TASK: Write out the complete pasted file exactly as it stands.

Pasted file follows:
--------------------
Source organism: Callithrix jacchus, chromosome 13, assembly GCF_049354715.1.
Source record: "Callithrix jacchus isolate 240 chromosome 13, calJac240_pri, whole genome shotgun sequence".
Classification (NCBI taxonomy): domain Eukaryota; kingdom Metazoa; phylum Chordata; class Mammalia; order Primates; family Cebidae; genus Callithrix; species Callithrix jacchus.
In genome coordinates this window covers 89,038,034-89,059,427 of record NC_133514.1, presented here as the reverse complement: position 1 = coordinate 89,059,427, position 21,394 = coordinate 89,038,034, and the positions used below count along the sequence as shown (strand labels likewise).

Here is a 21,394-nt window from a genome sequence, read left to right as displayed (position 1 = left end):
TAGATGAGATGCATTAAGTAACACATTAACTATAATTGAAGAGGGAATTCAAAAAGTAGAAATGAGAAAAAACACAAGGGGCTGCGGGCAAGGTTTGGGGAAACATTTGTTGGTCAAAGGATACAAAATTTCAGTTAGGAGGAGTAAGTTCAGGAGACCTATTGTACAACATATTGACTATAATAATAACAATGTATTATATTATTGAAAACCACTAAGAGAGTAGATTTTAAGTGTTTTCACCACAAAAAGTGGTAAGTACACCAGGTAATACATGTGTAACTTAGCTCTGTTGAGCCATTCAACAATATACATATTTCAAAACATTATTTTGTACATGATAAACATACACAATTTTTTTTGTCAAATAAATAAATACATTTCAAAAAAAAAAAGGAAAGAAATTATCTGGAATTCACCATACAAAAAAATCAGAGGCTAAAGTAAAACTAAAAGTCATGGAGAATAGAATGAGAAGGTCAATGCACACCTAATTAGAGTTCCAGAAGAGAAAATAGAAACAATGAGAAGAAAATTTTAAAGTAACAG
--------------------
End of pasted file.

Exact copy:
Source organism: Callithrix jacchus, chromosome 13, assembly GCF_049354715.1.
Source record: "Callithrix jacchus isolate 240 chromosome 13, calJac240_pri, whole genome shotgun sequence".
Classification (NCBI taxonomy): domain Eukaryota; kingdom Metazoa; phylum Chordata; class Mammalia; order Primates; family Cebidae; genus Callithrix; species Callithrix jacchus.
In genome coordinates this window covers 89,038,034-89,059,427 of record NC_133514.1, presented here as the reverse complement: position 1 = coordinate 89,059,427, position 21,394 = coordinate 89,038,034, and the positions used below count along the sequence as shown (strand labels likewise).

Here is a 21,394-nt window from a genome sequence, read left to right as displayed (position 1 = left end):
TAGATGAGATGCATTAAGTAACACATTAACTATAATTGAAGAGGGAATTCAAAAAGTAGAAATGAGAAAAAACACAAGGGGCTGCGGGCAAGGTTTGGGGAAACATTTGTTGGTCAAAGGATACAAAATTTCAGTTAGGAGGAGTAAGTTCAGGAGACCTATTGTACAACATATTGACTATAATAATAACAATGTATTATATTATTGAAAACCACTAAGAGAGTAGATTTTAAGTGTTTTCACCACAAAAAGTGGTAAGTACACCAGGTAATACATGTGTAACTTAGCTCTGTTGAGCCATTCAACAATATACATATTTCAAAACATTATTTTGTACATGATAAACATACACAATTTTTTTTGTCAAATAAATAAATACATTTCAAAAAAAAAAAGGAAAGAAATTATCTGGAATTCACCATACAAAAAAATCAGAGGCTAAAGTAAAACTAAAAGTCATGGAGAATAGAATGAGAAGGTCAATGCACACCTAATTAGAGTTCCAGAAGAGAAAATAGAAACAATGAGAAGAAAATTTTAAAGTAACAG